Euripides’ Alcestis, directed by Johan Simons: Schauspielhaus Bochum. Athens and Epidaurus Festival, Ancient Theatre of Epidaurus, 1–2 July 2022. Dramaturgy: Susanne Winnacker; set design: Johannes Schütz; costume design: Greta Goiris; composer: Steven Prengels; lighting design: Bernd Felder; video design: Voxi Bärenklau; sound design: Will-Jan Pielage. Cast: Anne Rietmeijer (Alcestis), Steven Scharf (Admetus), Elsie de Brauw (Nurse), Pierre Bokma (Heracles), Stefan Hunstein (Father), Dominik Dos-Reis, Ann Göbel (Children), Viktor IJdens (Apollo), Lukas von der Lühe (Death). Also featuring Antonia Busse soprano, Natalija Radosavljevic soprano, Sarah-Léna Winterberg alto, Luzia Ostermann alto, Christopher Bruckman / Boris Gurevich organ. Co-production Schauspielhaus Bochum, Athens Epidaurus Festival.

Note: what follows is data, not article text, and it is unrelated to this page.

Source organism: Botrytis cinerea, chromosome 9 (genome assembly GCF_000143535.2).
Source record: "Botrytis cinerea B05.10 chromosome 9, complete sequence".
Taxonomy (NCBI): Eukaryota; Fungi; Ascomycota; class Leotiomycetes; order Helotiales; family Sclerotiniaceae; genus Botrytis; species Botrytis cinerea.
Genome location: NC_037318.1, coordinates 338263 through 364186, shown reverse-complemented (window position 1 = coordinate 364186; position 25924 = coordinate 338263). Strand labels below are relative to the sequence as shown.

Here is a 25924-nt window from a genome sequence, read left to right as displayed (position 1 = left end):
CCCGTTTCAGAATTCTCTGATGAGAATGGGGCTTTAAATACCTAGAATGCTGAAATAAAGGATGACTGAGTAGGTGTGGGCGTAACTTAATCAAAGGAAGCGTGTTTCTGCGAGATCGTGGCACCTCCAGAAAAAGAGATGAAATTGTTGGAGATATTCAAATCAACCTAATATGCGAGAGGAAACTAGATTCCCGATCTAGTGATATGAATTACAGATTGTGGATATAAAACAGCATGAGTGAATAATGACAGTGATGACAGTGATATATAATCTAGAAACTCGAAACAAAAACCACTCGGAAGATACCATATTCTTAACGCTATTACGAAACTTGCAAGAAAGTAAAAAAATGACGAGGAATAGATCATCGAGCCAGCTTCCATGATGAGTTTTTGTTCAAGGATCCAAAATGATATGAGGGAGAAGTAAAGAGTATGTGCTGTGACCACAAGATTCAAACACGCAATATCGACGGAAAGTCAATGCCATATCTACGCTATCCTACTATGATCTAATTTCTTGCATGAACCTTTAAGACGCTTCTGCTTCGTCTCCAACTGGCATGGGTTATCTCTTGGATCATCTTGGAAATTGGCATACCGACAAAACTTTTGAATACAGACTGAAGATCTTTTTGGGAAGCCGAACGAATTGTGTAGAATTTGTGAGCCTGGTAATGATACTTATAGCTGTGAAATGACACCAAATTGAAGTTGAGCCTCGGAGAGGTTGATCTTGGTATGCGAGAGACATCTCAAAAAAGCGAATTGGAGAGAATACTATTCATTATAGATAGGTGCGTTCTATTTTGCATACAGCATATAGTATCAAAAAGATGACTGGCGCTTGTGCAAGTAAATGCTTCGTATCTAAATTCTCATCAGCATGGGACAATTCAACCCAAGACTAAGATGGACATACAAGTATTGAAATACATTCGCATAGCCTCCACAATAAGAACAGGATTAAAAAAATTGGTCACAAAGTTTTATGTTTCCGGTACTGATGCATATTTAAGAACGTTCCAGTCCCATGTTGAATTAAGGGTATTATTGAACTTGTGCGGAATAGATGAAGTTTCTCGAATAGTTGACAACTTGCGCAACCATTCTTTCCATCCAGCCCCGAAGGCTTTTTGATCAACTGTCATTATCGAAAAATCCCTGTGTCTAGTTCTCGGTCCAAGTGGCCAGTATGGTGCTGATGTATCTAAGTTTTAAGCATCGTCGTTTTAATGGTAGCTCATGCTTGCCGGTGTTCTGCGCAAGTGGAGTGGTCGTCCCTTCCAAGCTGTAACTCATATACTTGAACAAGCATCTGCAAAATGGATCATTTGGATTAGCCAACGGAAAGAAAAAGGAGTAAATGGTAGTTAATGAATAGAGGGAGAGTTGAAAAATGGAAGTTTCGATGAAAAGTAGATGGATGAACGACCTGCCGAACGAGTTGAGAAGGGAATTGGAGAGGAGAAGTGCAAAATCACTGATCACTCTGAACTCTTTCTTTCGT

Euripides’ Alcestis was first presented at the City Dionysia of Athens in 438 BC. It was the fourth drama, in place of the customary satyr-play after a tragic trilogy. For modern audiences, an ancient Greek play that ends happily may perhaps seem like a romantic comedy or a tragicomedy, but for Euripides’ audience the play was, most certainly, a tragedy.
The mythical Alcestis agrees to die in place of her husband Admetus only to be rescued from death by a buffoonish Hercules. When she is returned from the dead, Alcestis is not allowed to speak for three days, after which she will be purified and fully restored to marital life. But is this ancient woman—the construct of a male imagination—still valid in the century of the #metoo movement?